had been drawing.) Rohde correctly deduced that the presence of
those extra data points, spread out over an interval of 23 million
years, would cause just the distortion I was seeing, reinforcing the
140-million-year wave and damping the 62-million-year one. Once I
truncated my histograms at the start of the Cambrian, the spectra
produced by my program matched the ones published by Muller and Rohde.
Answers and More Questions
The question that launched me on this adventure was whether evidence
of periodicity is something blatant and robust and unmistakable, or
whether the procedures needed to detect it are subtle, temperamental
and subjective. My answers remain murky.
On the one hand, it was a relief to find that no careful selection
or heavy-handed mistreatment of the data were needed to bring forth
the two signals reported by Muller and Rohde. The peaks emerged
clearly from the entire data set or from many different subsets, and
the positions of the peaks along the frequency axis were quite
stable, unaffected by variations in analytic method. Even the
extraneous Vendian data altered only the heights of the peaks, not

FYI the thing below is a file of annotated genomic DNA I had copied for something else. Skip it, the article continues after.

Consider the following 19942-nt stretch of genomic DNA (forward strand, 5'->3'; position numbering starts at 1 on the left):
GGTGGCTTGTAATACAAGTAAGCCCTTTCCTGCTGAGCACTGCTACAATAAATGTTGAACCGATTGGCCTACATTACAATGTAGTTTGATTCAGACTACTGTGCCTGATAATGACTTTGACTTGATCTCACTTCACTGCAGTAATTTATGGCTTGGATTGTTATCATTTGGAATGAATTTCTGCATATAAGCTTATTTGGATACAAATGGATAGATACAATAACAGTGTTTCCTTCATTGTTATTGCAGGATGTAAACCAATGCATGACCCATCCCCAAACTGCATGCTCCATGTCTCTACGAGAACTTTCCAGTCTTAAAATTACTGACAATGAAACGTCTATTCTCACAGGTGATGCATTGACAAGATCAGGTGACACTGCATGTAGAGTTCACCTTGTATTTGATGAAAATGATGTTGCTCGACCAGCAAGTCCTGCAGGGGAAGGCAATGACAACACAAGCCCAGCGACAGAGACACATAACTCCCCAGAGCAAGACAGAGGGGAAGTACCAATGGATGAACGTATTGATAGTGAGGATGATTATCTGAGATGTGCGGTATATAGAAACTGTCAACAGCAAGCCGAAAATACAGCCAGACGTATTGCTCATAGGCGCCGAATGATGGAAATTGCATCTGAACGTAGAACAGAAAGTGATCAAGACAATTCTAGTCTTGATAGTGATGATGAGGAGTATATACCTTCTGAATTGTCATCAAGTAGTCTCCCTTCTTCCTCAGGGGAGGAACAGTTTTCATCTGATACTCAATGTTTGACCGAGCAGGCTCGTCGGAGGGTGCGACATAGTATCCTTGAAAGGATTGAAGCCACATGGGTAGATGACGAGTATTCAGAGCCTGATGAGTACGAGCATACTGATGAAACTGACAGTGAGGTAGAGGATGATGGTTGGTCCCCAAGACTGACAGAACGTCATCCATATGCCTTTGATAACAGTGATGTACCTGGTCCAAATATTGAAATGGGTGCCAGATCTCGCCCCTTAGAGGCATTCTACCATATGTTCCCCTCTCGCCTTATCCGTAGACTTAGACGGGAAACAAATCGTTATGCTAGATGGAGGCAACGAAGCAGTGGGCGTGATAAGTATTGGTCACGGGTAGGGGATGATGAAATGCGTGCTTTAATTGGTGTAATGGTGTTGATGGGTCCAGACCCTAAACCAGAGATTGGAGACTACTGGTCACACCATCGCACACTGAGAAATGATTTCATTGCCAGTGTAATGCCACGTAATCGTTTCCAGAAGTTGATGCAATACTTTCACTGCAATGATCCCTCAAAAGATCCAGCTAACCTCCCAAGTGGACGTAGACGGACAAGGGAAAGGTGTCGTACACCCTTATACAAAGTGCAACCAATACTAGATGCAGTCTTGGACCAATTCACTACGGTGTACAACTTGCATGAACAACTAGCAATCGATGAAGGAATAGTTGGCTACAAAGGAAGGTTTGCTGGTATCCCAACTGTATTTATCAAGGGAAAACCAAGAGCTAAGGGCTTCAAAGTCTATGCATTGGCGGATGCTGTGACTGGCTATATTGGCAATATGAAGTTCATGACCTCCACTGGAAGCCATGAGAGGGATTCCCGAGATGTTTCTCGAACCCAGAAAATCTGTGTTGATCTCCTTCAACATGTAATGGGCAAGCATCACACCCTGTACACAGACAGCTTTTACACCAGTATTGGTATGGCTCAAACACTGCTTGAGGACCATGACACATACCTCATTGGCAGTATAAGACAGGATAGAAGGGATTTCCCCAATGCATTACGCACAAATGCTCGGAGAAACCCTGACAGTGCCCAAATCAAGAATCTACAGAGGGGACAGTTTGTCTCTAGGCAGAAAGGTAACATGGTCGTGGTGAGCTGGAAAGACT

their positions at 62 and 140 million years.
But my troubles with the heights of the peaks were chastening. In
the end the cause turned out to be a simple error; but, then again,
I knew that something was amiss only because I had the right answer
given to me. Under other circumstances, the decision to keep or to
discard the Vendian genera might be an open question. The choice
made about this seemingly minor component of the data—it
amounts to 0.2 percent—can have a visually conspicuous effect
on the outcome. (Whether the effect is also statistically
significant is a question I have not addressed.)
Mathematically, the Fourier transform is well-defined and
deterministic, with no more room for subjectivity than, say, the